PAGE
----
Every year the EEO Trust hosts a black-tie event to announce the Diversity Award winners. It’s an opportunity for participants to showcase their workplace diversity initiatives and to celebrate their achievements in the company of their peers. Every year there are new categories and judging criteria which open up more opportunities for businesses of all sizes and every year the stories from these forward-thinking organisations are truly inspiring.
At the 2014 awards gala dinner, no one in the audience could have been in any doubt of the value that these exemplary organisations place on their diversity initiatives but for other organisations, and their leaders, dealing with differences is difficult, and a whole lot less glamorous.
People are so frustrating
Sometimes other people can be so frustrating. It doesn’t matter how good a leader you are, each of us has a few people that we just don’t understand, find it hard to work with or just don’t get where they are coming from.
As a leader this can be especially challenging. After all, your job is to get the most from others and if you aspire to leading a high performing team your aim is for all of your team to get the most out of each other (that’s why you pulled them together as a team).
Over many years I’ve seen and heard many managers get frustrated with the people that work for them. I’ve been told that the individual ‘isn’t doing their job’ or ‘isn’t performing’ but I often see that the individual is doing their job but is missing one part of it and that one part is important to the manager or ‘how the manager would do the job’.
An example of this is Jean, the manager of a sales division. Jean promoted Simon to a sales manager role based on his performance. Simon understands his clients, builds great relationships and has a self-starting ethos that delivered results for the business but recently Jean has started to criticise Simon’s performance and make noises to her boss that Simon is not performing. Yet Simon’s team are doing reasonably well against their sales targets. When I asked Jean what the problem was she told me that Simon is not good at following rules and processes; Jean places a lot of importance on both. Simon also doesn’t act on Jean’s instructions just because she is the boss. He needs to understand her reasoning and he likes to ask questions; Jean is ex-navy and wouldn’t dream of questioning her boss’s instructions.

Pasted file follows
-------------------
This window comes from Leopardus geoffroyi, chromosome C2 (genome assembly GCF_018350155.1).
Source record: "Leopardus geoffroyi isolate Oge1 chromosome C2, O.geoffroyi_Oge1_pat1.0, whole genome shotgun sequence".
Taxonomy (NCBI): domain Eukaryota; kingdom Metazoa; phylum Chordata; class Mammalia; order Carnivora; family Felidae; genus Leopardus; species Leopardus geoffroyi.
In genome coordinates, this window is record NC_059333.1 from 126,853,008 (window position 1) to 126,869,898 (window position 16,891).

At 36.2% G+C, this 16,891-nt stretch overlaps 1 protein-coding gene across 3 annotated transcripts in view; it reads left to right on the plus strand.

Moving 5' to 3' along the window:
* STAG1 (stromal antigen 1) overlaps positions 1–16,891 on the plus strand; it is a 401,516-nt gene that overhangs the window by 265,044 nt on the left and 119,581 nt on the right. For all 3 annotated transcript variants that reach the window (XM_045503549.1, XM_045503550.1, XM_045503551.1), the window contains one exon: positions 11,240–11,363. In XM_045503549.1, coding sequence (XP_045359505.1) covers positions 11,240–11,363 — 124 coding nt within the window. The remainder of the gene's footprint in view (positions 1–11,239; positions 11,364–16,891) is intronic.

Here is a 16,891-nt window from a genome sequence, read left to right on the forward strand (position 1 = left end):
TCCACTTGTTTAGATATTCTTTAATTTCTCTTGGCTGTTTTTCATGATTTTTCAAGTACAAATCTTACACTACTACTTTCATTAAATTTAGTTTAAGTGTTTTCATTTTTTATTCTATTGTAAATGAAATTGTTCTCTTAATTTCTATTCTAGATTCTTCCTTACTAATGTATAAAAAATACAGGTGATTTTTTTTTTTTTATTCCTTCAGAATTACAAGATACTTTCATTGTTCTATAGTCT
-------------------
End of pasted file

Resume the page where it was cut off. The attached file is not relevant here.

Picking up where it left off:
This situation is not uncommon. The problem isn’t really to do with Simon’s performance but with valuing differently. Jean believes that processes and rules make sales while Simon relies on relating to people and understanding their needs. Is either right or wrong? Probably not.
Jean and Simon can’t help the way they think but the one thing that they can help is thinking that the way they see things is the only way.
Value the differences
We call this valuing integrated thinking. It’s an ability to recognise that there are more dimensions of thought possible than those we rely on as leaders or individuals. Understanding our own biases and inattentions can help us to see our possible blind spots when viewing the performance of others or even our own performance. Valuing these differences when leading our teams allows us to look for opportunities to bring together the overall strengths of different individuals’ thinking to the benefit of the organisation.
As a leader it’s your role to make the most of all the talents of your team members to the best effect. This means you need to access the thinking that they have and work with their gaps to provide them with ways of compensating for them.
The first step is understanding and valuing the differences between their thinking. At Altris we so this through our accelerated coaching approach. Then, the leader needs to put that knowledge into specific action by focusing on real issues where those biases impact on our performance.
So, instead of getting frustrated that people don’t see things the way you do, value integrated thinking and benefit from what it can bring you. The winners of the 2014 EEO Trust Diversity Awards understand this and their businesses are the richer for it.